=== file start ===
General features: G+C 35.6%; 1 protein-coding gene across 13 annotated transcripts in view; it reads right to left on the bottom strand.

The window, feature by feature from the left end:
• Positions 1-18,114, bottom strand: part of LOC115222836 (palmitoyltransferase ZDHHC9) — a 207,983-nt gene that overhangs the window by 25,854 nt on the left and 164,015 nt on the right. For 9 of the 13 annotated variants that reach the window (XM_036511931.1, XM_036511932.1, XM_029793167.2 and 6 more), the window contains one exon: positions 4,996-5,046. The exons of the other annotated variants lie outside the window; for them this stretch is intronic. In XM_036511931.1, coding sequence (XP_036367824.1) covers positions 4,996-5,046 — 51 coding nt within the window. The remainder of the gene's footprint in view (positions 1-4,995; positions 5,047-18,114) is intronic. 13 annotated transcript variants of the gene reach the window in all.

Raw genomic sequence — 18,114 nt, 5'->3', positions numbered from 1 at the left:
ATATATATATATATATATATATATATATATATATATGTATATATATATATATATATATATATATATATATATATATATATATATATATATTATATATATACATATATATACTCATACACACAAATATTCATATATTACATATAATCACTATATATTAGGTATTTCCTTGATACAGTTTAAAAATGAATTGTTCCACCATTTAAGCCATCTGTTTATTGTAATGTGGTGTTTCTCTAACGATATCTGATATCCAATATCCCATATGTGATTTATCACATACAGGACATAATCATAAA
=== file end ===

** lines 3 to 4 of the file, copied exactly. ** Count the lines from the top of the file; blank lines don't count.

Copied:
• Positions 1-18,114, bottom strand: part of LOC115222836 (palmitoyltransferase ZDHHC9) — a 207,983-nt gene that overhangs the window by 25,854 nt on the left and 164,015 nt on the right. For 9 of the 13 annotated variants that reach the window (XM_036511931.1, XM_036511932.1, XM_029793167.2 and 6 more), the window contains one exon: positions 4,996-5,046. The exons of the other annotated variants lie outside the window; for them this stretch is intronic. In XM_036511931.1, coding sequence (XP_036367824.1) covers positions 4,996-5,046 — 51 coding nt within the window. The remainder of the gene's footprint in view (positions 1-4,995; positions 5,047-18,114) is intronic. 13 annotated transcript variants of the gene reach the window in all.

Raw genomic sequence — 18,114 nt, 5'->3', positions numbered from 1 at the left: